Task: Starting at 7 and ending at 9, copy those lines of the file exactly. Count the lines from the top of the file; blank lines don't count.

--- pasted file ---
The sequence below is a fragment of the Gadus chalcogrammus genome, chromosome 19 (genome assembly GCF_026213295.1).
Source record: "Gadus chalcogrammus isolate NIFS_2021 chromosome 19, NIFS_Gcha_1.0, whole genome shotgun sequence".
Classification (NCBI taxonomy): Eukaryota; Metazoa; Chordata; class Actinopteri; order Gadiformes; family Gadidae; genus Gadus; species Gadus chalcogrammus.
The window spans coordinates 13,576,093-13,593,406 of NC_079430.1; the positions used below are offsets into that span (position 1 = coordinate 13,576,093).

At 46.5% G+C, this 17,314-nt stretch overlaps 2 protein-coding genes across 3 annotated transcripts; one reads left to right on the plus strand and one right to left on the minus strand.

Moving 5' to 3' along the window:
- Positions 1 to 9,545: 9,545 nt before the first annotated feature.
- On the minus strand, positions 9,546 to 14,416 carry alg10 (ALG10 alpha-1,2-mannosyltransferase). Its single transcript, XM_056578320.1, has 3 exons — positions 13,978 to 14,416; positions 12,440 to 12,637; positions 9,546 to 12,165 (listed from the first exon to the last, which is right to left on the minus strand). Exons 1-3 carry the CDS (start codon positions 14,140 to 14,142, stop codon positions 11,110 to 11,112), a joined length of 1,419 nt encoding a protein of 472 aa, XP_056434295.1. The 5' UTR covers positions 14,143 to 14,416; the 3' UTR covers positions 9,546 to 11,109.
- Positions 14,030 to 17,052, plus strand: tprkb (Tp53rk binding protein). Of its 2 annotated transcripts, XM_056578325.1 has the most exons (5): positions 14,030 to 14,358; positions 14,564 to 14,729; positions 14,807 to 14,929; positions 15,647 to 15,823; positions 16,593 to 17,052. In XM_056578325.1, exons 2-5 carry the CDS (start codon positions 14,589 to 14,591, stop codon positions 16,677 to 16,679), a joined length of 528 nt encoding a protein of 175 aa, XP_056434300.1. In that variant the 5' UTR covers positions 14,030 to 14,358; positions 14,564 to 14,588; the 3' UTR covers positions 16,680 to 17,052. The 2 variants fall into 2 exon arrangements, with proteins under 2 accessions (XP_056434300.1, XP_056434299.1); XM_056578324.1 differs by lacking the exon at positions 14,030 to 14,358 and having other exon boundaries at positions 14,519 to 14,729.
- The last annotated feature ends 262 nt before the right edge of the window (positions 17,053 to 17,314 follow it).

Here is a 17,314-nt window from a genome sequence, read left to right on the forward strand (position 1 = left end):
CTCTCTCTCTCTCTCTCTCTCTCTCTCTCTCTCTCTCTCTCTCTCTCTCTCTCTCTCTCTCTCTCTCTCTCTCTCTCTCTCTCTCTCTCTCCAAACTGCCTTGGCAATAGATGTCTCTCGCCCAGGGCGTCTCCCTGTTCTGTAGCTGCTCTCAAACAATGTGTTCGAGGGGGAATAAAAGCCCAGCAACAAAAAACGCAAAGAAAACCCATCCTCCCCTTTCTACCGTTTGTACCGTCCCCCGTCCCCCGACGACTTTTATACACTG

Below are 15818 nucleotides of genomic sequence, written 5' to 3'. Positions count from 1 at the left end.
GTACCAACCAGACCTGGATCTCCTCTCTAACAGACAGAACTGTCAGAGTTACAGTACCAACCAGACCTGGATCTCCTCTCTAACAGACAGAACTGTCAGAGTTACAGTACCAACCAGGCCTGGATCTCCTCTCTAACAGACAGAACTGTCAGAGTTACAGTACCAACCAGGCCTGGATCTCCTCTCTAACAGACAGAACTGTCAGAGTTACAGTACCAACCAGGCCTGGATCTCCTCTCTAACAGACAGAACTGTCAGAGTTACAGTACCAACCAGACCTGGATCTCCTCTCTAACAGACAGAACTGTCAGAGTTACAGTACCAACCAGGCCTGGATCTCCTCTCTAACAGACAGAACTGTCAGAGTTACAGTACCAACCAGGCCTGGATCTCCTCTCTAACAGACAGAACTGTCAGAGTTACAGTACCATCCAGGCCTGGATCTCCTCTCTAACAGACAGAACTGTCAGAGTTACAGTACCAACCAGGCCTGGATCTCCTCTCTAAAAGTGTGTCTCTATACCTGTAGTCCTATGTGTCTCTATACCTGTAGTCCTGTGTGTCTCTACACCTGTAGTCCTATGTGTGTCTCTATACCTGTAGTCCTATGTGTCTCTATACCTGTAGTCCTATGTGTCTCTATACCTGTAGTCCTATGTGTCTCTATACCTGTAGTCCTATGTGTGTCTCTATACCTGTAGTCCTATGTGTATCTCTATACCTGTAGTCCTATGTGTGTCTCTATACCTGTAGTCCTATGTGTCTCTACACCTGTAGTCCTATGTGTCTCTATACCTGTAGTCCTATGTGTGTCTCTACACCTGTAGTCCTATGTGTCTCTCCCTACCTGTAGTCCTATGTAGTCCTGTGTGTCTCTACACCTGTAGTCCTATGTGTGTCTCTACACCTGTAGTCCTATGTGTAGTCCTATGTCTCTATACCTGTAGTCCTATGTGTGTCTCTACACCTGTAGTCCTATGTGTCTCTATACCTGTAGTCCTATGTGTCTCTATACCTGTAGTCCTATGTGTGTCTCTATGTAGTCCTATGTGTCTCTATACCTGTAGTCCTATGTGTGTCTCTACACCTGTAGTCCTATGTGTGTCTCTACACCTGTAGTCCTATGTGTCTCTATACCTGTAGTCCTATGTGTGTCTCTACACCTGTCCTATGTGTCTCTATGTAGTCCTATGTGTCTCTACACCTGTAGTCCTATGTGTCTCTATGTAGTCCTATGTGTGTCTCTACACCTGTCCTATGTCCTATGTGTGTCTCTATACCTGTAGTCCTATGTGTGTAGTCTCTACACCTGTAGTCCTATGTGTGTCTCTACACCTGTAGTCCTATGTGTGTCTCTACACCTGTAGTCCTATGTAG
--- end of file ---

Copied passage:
- Positions 1 to 9,545: 9,545 nt before the first annotated feature.
- On the minus strand, positions 9,546 to 14,416 carry alg10 (ALG10 alpha-1,2-mannosyltransferase). Its single transcript, XM_056578320.1, has 3 exons — positions 13,978 to 14,416; positions 12,440 to 12,637; positions 9,546 to 12,165 (listed from the first exon to the last, which is right to left on the minus strand). Exons 1-3 carry the CDS (start codon positions 14,140 to 14,142, stop codon positions 11,110 to 11,112), a joined length of 1,419 nt encoding a protein of 472 aa, XP_056434295.1. The 5' UTR covers positions 14,143 to 14,416; the 3' UTR covers positions 9,546 to 11,109.
- Positions 14,030 to 17,052, plus strand: tprkb (Tp53rk binding protein). Of its 2 annotated transcripts, XM_056578325.1 has the most exons (5): positions 14,030 to 14,358; positions 14,564 to 14,729; positions 14,807 to 14,929; positions 15,647 to 15,823; positions 16,593 to 17,052. In XM_056578325.1, exons 2-5 carry the CDS (start codon positions 14,589 to 14,591, stop codon positions 16,677 to 16,679), a joined length of 528 nt encoding a protein of 175 aa, XP_056434300.1. In that variant the 5' UTR covers positions 14,030 to 14,358; positions 14,564 to 14,588; the 3' UTR covers positions 16,680 to 17,052. The 2 variants fall into 2 exon arrangements, with proteins under 2 accessions (XP_056434300.1, XP_056434299.1); XM_056578324.1 differs by lacking the exon at positions 14,030 to 14,358 and having other exon boundaries at positions 14,519 to 14,729.